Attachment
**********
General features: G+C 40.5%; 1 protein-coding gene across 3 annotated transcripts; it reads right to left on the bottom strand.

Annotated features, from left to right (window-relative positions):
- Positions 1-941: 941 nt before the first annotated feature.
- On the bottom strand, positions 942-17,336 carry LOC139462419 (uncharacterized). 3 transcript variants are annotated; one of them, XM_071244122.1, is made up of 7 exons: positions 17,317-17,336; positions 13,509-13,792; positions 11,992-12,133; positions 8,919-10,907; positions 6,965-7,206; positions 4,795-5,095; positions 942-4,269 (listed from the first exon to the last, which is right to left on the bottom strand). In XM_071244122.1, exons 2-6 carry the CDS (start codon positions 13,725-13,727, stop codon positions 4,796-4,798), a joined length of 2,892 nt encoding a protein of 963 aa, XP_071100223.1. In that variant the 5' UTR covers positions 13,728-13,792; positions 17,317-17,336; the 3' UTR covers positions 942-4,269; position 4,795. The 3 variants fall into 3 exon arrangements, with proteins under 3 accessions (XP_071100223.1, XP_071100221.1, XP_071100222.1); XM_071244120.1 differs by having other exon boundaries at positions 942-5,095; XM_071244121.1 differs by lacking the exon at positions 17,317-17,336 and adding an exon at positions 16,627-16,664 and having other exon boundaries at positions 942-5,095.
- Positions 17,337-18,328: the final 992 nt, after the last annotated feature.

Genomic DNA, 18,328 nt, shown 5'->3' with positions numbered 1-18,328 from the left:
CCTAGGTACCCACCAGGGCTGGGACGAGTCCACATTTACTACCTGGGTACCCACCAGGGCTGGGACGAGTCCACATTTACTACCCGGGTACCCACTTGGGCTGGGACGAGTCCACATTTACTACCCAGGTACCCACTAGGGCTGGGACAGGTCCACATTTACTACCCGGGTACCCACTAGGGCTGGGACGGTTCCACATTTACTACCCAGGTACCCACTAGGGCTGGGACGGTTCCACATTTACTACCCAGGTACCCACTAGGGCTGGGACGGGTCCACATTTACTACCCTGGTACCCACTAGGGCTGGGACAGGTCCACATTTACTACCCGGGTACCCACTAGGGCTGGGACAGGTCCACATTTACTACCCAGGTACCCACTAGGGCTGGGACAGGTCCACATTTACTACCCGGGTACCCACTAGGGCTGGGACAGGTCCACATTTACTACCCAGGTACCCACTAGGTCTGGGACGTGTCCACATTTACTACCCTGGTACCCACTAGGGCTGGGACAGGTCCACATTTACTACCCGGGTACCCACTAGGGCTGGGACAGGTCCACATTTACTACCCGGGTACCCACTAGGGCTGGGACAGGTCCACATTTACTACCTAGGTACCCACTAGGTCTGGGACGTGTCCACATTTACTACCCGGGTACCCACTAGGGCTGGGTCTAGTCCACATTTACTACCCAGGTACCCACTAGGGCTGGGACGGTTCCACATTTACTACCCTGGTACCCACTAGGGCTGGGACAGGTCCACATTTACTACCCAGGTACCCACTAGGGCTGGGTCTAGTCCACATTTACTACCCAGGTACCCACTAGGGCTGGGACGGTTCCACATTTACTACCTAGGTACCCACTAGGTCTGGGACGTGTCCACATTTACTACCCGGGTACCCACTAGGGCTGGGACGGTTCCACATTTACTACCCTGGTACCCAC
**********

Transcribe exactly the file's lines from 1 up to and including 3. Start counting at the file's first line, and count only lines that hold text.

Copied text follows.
General features: G+C 40.5%; 1 protein-coding gene across 3 annotated transcripts; it reads right to left on the bottom strand.

Annotated features, from left to right (window-relative positions):
- Positions 1-941: 941 nt before the first annotated feature.